Differences in cover crop contributions to phosphorus uptake by ryegrass in two soils with low and moderate P status

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Growing evidence has emerged that cover crops may be able to improve phosphorus (P) cycling and contribute to the P nutrition of the subsequent crop. This could be particularly important in farming systems, with limited access to inputs and where low soil P availability has been identified. In a pot experiment using soils labelled with radioactive 33P, we examined how a range of cover crop residues directly contribute to P uptake of ryegrass, as well as how they affect P uptake of ryegrass from the soil P pool. Two soils with a low and a moderate P status (6.3 and 15.3 mg Olsen-P kg−1 soil) were chosen for the pot experiment as models for soils that are gradually becoming depleted in available P. Residues from five cover crop species (buckwheat (Fagopyrum esculentum Moench), oilseed radish (Raphanus sativus L.), garden sorrel (Rumex acetosa L.), white lupine (Lupinus albus L.) and hairy vetch (Vicia villosa Roth)) showed a wide species-dependent variability in P concentration (3.4–8.8 mg P g-1 DM) and other quality traits. Cover crop residues contributed less to ryegrass growth and P uptake than the water-soluble P fertilizer. At the same P application dose, cover crops contributed 0.4–2.3 mg P kg−1 soil (18–42 %) to the total P uptake of ryegrass depending on species and soil P status, whereas mineral P fertilizer contributed up to 5.2 mg P kg−1 soil (46 %). In the low P soil, application of sorrel and radish significantly increased the P uptake of ryegrass compared to the control without P (by 93 and 75 %, respectively), whereas in the moderate P soil, sorrel and vetch increased the uptake (by 61 and 43 %, respectively). The cover crop effects on P uptake of ryegrass correlated significantly but only moderately well with their P concentration, content of water-extractable P and C:P ratio (R2 = 0.4, R2 = 0.4 and R2 = 0.5, respectively). As expected, the contribution of mineral fertilizer to P uptake of ryegrass was lower in the low P soil with a higher P sorption capacity compared to the moderate P soil, whereas the contribution of cover crops residues in these two soils was species-dependent. Addition of mineral fertilizer resulted in a greater uptake of soil P compared to the control whereas buckwheat and lupin with highest C:P ratios gave rise to a substantially smaller uptake of soil P, which is an indication of microbial P immobilization. Our study demonstrated that cover crop residues may contribute to the P nutrition of the subsequent crop, in some cases substantially, depending on the quality of the residues and the soil P status.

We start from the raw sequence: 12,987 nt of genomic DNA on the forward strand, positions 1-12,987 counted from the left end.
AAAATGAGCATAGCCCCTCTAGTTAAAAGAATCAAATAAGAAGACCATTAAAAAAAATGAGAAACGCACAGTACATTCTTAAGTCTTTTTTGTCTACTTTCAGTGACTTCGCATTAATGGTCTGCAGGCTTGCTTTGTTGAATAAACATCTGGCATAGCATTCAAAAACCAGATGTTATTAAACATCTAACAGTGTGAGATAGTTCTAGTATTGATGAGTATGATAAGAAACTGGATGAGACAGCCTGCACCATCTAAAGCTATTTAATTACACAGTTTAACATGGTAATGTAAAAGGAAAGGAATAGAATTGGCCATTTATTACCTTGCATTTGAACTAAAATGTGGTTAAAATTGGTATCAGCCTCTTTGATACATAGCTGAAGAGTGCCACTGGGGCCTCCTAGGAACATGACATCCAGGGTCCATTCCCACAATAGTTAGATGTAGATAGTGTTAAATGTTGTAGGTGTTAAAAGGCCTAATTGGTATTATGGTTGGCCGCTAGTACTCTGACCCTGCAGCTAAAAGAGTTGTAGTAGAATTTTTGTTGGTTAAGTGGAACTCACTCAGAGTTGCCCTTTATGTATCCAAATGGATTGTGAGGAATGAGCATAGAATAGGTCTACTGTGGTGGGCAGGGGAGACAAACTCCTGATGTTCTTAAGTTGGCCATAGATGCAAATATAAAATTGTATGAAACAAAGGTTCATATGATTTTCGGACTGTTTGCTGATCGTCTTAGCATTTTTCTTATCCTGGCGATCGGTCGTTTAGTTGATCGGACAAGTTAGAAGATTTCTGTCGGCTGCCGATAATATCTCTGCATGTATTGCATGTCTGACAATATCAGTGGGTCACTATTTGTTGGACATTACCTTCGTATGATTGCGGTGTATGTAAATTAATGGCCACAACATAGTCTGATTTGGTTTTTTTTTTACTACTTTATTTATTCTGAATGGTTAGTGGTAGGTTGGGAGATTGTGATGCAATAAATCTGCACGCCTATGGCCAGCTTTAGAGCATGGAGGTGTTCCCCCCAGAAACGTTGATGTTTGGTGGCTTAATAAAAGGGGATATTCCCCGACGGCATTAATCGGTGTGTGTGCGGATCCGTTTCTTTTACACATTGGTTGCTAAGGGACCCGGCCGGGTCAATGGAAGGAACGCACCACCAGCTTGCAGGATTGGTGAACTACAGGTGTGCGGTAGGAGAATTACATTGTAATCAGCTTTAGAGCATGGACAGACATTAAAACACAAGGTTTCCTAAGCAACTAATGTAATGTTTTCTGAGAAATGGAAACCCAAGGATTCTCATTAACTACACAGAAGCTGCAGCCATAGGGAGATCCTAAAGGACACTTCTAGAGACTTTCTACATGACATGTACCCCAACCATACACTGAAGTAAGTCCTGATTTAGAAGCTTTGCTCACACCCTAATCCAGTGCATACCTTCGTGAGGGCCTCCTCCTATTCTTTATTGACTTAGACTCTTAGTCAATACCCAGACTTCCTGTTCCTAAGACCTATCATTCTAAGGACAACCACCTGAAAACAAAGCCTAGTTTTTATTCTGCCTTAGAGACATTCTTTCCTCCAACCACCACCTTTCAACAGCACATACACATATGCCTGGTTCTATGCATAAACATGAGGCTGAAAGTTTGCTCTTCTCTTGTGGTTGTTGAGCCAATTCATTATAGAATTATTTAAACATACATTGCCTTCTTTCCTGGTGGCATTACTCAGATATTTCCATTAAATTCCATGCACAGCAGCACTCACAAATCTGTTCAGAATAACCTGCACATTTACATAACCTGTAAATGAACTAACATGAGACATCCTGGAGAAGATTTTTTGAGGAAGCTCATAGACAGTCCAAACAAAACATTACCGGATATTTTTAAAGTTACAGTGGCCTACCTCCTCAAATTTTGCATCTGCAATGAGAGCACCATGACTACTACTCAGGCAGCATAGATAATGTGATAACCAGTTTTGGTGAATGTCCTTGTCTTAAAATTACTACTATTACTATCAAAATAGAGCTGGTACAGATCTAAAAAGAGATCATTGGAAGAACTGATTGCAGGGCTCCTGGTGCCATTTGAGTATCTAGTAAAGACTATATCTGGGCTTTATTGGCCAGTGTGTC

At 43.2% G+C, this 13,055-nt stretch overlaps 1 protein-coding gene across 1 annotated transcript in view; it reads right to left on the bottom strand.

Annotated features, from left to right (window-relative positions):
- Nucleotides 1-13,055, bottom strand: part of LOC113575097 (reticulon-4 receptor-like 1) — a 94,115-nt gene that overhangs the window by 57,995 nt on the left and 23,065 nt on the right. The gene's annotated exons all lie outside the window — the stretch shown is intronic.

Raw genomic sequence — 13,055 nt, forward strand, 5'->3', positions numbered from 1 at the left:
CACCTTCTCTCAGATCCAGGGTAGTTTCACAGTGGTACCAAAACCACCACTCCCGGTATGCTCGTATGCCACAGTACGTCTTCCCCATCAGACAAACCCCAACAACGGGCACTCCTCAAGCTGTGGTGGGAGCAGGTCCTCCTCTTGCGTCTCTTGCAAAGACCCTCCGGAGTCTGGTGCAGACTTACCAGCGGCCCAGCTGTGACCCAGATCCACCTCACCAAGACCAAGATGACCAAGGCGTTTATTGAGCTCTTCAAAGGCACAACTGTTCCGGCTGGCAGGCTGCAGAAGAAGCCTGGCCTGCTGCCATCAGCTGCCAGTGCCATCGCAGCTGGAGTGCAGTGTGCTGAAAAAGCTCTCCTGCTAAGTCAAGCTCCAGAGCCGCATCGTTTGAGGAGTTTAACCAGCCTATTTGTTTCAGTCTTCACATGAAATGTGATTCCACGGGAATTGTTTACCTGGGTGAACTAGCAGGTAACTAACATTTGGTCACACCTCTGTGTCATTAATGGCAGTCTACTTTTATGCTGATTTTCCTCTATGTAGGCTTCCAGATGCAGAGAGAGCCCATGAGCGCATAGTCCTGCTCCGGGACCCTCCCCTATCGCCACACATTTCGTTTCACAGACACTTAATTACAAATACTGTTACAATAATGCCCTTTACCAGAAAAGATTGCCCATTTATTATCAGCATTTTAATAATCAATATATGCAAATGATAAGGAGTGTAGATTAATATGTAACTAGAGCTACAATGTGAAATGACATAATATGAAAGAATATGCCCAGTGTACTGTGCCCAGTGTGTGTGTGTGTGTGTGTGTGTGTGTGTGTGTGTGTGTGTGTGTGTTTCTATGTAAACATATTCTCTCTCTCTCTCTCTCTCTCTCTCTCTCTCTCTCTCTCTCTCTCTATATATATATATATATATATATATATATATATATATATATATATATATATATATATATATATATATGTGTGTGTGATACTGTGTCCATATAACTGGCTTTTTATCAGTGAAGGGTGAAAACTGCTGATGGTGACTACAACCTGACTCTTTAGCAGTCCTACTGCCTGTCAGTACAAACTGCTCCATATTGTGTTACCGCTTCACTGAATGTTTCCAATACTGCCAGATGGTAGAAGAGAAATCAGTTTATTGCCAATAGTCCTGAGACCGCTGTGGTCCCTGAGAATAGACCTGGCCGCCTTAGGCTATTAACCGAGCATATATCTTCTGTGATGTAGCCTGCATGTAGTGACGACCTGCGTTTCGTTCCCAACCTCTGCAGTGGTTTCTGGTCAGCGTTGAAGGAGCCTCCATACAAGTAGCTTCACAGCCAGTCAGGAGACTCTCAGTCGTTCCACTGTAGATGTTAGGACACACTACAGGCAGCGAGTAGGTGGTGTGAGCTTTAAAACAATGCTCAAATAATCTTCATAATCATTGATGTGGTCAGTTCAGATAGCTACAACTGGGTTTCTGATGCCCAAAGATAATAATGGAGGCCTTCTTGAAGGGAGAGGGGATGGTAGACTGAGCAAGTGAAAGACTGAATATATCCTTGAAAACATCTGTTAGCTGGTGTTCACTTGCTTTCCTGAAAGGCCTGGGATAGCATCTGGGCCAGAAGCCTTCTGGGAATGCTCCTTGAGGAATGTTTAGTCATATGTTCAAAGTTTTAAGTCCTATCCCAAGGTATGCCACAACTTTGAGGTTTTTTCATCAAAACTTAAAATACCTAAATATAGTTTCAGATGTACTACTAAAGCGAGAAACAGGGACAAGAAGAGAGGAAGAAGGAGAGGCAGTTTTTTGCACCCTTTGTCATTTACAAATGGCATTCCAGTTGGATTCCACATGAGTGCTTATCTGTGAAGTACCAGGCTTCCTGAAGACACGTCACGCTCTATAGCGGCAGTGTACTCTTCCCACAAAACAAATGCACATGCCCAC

Original languageEnglish
Article number116075
Number of pages10
Publication statusPublished - 2022

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© 2022 The Authors

    Research areas

  • Cover crops, Isotopic labelling, Phosphorus uptake, Soil phosphorus status

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